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Nov 8, 2019

Researchers model avalanches in two dimensions

Posted by in category: food

There’s a structural avalanche waiting inside that box of Rice Krispies on the supermarket shelf. Cornell researchers are now closer to understanding how those structures behave — and in some cases, behave unusually.

The researchers, led by James Sethna, professor of physics in the College of Arts and Sciences, have for the first time rendered a model for crackling noise in two dimensions. Their paper, “Unusual Scaling for Two-Dimensional Avalanches: Curing the Faceting and Scaling in the Lower Critical Dimension,” was published Oct. 30 in Physical Review Research. The paper’s lead author was Lorien X. Hayden, M.S. ‘15, Ph.D. ‘19, and co-author was Archishman Raju, M.S. ‘16, Ph.D. ‘18.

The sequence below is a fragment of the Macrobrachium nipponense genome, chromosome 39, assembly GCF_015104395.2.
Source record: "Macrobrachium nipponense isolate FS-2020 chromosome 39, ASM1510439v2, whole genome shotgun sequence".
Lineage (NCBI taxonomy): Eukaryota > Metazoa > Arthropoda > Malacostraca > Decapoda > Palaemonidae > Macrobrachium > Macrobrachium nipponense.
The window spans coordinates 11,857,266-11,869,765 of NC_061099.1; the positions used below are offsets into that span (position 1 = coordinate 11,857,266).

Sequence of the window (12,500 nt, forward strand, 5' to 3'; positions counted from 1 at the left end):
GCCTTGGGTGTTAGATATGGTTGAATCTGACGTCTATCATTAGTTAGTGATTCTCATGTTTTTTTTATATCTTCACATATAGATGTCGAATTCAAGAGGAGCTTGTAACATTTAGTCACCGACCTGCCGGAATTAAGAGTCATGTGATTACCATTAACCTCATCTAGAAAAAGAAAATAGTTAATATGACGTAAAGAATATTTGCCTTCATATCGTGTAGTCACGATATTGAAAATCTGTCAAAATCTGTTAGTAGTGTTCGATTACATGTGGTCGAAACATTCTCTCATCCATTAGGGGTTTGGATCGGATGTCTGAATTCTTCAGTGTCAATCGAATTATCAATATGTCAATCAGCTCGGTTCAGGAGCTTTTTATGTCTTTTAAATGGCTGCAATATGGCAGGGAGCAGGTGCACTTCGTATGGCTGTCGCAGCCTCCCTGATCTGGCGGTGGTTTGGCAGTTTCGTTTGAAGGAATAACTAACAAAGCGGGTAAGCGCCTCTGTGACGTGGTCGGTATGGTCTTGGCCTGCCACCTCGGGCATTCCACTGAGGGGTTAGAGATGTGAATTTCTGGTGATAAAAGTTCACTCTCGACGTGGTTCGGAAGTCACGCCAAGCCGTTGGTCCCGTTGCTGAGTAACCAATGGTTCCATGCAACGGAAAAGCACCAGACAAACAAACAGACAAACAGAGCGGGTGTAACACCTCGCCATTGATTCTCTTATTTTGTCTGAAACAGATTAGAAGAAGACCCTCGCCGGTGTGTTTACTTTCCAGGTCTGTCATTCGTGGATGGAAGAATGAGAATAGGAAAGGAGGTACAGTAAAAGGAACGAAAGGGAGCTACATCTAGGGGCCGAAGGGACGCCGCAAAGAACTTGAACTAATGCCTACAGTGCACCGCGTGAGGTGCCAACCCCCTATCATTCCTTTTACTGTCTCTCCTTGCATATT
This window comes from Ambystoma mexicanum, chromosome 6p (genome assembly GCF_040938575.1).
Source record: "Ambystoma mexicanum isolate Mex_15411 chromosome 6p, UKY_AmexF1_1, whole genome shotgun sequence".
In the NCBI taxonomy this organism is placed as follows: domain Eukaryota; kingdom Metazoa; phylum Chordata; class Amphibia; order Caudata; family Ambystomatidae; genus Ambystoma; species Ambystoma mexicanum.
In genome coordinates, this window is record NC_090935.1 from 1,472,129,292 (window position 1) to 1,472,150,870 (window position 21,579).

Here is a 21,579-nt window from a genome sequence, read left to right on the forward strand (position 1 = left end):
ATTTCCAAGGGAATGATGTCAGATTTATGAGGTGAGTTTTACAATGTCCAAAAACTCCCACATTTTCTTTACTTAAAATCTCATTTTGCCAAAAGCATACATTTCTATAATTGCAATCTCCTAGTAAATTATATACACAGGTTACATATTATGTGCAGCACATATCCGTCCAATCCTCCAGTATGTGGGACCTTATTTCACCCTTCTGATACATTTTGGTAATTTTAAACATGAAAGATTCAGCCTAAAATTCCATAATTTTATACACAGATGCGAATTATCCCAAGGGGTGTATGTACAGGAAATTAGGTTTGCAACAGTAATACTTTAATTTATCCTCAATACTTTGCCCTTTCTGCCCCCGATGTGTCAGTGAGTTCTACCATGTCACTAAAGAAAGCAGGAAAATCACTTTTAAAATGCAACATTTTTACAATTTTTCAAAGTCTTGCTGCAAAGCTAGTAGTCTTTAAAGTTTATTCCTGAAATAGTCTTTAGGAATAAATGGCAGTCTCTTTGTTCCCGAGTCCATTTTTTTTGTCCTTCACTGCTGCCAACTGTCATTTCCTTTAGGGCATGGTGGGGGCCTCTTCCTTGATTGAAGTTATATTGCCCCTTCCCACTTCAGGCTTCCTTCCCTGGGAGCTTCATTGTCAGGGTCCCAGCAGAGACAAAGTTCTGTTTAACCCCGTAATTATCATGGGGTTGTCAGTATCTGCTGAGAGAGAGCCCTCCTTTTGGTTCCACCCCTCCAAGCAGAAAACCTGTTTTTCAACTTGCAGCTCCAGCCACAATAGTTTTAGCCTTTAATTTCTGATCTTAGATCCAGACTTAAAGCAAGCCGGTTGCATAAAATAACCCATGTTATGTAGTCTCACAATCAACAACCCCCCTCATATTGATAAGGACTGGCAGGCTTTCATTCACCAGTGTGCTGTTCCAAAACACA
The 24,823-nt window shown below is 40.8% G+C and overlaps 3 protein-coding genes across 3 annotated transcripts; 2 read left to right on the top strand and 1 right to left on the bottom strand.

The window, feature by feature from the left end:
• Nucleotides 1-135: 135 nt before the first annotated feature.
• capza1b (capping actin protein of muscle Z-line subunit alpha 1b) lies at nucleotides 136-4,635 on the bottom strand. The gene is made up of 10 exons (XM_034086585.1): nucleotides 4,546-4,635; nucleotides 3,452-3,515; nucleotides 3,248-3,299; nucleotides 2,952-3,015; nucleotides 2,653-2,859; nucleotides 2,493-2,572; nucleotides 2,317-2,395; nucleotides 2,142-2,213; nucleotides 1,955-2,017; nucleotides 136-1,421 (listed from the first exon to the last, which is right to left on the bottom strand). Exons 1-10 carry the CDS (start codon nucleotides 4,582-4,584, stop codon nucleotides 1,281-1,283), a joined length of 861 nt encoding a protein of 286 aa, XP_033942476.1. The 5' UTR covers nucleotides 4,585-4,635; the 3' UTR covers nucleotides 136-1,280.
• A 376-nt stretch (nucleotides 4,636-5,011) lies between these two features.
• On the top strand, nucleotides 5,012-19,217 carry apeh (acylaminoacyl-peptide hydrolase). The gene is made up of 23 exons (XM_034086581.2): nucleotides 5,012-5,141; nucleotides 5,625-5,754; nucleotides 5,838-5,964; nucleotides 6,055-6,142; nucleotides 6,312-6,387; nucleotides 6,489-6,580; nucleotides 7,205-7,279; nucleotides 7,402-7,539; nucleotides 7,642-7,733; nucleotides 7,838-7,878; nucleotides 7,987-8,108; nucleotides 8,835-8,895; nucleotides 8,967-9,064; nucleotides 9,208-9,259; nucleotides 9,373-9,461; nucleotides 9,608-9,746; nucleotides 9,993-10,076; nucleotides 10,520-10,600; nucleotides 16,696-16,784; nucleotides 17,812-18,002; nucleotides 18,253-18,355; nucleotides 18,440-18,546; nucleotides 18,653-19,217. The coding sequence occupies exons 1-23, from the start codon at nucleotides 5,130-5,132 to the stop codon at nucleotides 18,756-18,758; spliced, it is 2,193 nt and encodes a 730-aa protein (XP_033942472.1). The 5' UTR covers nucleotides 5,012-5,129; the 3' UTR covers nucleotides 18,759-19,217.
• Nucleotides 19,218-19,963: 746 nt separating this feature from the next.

Milk enters Rice Krispies through a process known as “fluid invasion,” which is similar to the oil industry’s method of pumping pressurized water into porous sandstone to push out oil. The resulting noise — the cereal’s famous “snap, crackle and pop” — is a type of tiny “avalanche” that indicates a burst of milk invading pores in the puffed rice. Each avalanche is essentially composed of smaller-scale versions of itself, a proportionality shaped by “power law” distribution. Crackling noise also describes earthquakes, magnets and many other systems.

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